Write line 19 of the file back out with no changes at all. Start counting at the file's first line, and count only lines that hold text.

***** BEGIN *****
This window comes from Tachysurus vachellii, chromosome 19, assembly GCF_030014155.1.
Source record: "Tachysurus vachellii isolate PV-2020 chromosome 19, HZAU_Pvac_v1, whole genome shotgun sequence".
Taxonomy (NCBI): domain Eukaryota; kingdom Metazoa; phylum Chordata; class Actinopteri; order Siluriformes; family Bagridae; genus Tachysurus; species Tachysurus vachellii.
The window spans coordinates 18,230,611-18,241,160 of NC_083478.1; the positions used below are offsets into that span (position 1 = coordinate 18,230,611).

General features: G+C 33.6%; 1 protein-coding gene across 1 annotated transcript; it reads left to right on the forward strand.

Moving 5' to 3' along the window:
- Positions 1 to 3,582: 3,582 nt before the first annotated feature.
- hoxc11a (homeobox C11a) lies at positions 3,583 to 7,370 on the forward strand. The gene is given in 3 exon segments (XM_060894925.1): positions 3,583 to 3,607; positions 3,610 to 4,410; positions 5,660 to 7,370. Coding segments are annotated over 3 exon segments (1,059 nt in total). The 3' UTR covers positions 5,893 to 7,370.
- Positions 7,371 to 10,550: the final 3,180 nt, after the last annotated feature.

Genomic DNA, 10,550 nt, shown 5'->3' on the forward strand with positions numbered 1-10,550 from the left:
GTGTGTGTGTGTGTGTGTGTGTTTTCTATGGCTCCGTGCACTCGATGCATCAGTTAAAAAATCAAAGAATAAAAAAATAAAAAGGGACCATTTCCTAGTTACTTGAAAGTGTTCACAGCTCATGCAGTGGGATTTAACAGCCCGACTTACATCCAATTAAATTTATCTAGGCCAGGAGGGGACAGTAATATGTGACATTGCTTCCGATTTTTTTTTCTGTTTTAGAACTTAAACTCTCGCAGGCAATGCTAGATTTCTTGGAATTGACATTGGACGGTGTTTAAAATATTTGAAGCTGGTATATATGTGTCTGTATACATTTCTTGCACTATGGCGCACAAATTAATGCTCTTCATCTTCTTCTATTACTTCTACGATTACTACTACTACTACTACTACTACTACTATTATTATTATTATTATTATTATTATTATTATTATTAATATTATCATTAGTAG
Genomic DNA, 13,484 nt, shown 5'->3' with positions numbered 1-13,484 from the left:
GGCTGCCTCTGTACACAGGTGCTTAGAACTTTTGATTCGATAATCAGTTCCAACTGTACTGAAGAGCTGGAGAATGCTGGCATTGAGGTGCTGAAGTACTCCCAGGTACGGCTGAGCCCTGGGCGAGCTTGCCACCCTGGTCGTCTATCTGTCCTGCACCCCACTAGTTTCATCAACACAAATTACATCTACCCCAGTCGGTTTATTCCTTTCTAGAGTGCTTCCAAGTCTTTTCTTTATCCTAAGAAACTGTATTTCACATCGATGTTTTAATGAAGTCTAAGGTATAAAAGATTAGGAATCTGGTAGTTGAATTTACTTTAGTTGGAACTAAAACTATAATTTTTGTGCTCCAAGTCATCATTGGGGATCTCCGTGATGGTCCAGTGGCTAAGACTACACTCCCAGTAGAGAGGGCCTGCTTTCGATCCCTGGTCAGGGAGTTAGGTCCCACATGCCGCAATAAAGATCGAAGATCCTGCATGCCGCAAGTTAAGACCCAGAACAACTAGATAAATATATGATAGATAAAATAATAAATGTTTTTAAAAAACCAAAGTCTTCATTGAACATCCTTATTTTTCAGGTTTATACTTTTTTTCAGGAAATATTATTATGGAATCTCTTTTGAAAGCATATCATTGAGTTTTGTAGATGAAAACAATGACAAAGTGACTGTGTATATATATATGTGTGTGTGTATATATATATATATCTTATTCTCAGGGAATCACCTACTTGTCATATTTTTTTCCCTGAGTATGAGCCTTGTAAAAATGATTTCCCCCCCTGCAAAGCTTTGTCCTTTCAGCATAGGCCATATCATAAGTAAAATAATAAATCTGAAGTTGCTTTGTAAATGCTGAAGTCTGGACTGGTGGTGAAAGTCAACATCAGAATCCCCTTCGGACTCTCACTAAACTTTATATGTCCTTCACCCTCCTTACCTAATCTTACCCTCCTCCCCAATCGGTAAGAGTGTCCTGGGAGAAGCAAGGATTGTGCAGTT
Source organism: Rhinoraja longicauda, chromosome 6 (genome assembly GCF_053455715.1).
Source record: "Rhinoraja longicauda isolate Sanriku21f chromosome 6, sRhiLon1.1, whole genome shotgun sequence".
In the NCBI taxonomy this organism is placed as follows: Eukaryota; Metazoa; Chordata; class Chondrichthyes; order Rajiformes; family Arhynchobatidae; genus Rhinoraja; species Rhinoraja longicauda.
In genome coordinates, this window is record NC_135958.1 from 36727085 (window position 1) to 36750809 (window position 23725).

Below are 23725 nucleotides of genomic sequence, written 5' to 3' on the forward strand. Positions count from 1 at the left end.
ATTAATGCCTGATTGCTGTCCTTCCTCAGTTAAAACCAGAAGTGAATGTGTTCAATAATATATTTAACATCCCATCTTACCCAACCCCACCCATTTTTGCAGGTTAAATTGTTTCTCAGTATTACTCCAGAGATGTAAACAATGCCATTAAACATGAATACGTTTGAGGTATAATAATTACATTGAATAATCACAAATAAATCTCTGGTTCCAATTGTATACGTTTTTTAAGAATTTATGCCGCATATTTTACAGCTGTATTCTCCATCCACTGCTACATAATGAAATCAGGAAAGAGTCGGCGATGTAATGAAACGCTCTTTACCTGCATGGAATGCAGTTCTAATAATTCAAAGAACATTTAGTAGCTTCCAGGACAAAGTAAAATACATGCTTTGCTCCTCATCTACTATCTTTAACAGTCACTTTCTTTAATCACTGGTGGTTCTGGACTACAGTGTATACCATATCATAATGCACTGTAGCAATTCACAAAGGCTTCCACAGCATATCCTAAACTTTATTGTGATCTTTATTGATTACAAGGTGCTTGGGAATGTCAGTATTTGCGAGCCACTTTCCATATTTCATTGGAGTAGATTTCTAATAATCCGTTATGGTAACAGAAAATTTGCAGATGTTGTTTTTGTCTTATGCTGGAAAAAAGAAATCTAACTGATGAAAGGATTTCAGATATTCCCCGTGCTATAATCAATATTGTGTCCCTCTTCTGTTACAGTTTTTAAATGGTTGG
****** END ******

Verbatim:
ATTAATGCCTGATTGCTGTCCTTCCTCAGTTAAAACCAGAAGTGAATGTGTTCAATAATATATTTAACATCCCATCTTACCCAACCCCACCCATTTTTGCAGGTTAAATTGTTTCTCAGTATTACTCCAGAGATGTAAACAATGCCATTAAACATGAATACGTTTGAGGTATAATAATTACATTGAATAATCACAAATAAATCTCTGGTTCCAATTGTATACGTTTTTTAAGAATTTATGCCGCATATTTTACAGCTGTATTCTCCATCCACTGCTACATAATGAAATCAGGAAAGAGTCGGCGATGTAATGAAACGCTCTTTACCTGCATGGAATGCAGTTCTAATAATTCAAAGAACATTTAGTAGCTTCCAGGACAAAGTAAAATACATGCTTTGCTCCTCATCTACTATCTTTAACAGTCACTTTCTTTAATCACTGGTGGTTCTGGACTACAGTGTATACCATATCATAATGCACTGTAGCAATTCACAAAGGCTTCCACAGCATATCCTAAACTTTATTGTGATCTTTATTGATTACAAGGTGCTTGGGAATGTCAGTATTTGCGAGCCACTTTCCATATTTCATTGGAGTAGATTTCTAATAATCCGTTATGGTAACAGAAAATTTGCAGATGTTGTTTTTGTCTTATGCTGGAAAAAAGAAATCTAACTGATGAAAGGATTTCAGATATTCCCCGTGCTATAATCAATATTGTGTCCCTCTTCTGTTACAGTTTTTAAATGGTTGG